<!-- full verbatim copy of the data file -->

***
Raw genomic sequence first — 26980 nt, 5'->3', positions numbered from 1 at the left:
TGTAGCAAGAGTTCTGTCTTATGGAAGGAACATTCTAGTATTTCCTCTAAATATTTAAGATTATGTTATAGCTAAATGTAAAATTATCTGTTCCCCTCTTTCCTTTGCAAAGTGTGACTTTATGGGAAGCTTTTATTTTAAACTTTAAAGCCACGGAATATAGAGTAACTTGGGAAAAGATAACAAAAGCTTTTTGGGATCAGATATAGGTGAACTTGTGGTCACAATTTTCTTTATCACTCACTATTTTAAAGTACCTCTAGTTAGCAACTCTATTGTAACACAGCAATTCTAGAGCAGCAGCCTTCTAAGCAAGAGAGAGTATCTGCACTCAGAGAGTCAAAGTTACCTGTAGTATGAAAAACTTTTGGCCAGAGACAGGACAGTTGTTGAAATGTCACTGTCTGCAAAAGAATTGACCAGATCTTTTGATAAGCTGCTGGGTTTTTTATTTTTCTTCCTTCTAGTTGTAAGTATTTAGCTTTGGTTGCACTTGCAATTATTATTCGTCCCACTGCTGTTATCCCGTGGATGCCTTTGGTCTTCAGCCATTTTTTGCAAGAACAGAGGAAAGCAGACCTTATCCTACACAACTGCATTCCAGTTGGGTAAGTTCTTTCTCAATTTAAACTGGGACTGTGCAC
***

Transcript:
Raw genomic sequence first — 26980 nt, 5'->3', positions numbered from 1 at the left:
TGTAGCAAGAGTTCTGTCTTATGGAAGGAACATTCTAGTATTTCCTCTAAATATTTAAGATTATGTTATAGCTAAATGTAAAATTATCTGTTCCCCTCTTTCCTTTGCAAAGTGTGACTTTATGGGAAGCTTTTATTTTAAACTTTAAAGCCACGGAATATAGAGTAACTTGGGAAAAGATAACAAAAGCTTTTTGGGATCAGATATAGGTGAACTTGTGGTCACAATTTTCTTTATCACTCACTATTTTAAAGTACCTCTAGTTAGCAACTCTATTGTAACACAGCAATTCTAGAGCAGCAGCCTTCTAAGCAAGAGAGAGTATCTGCACTCAGAGAGTCAAAGTTACCTGTAGTATGAAAAACTTTTGGCCAGAGACAGGACAGTTGTTGAAATGTCACTGTCTGCAAAAGAATTGACCAGATCTTTTGATAAGCTGCTGGGTTTTTTATTTTTCTTCCTTCTAGTTGTAAGTATTTAGCTTTGGTTGCACTTGCAATTATTATTCGTCCCACTGCTGTTATCCCGTGGATGCCTTTGGTCTTCAGCCATTTTTTGCAAGAACAGAGGAAAGCAGACCTTATCCTACACAACTGCATTCCAGTTGGGTAAGTTCTTTCTCAATTTAAACTGGGACTGTGCAC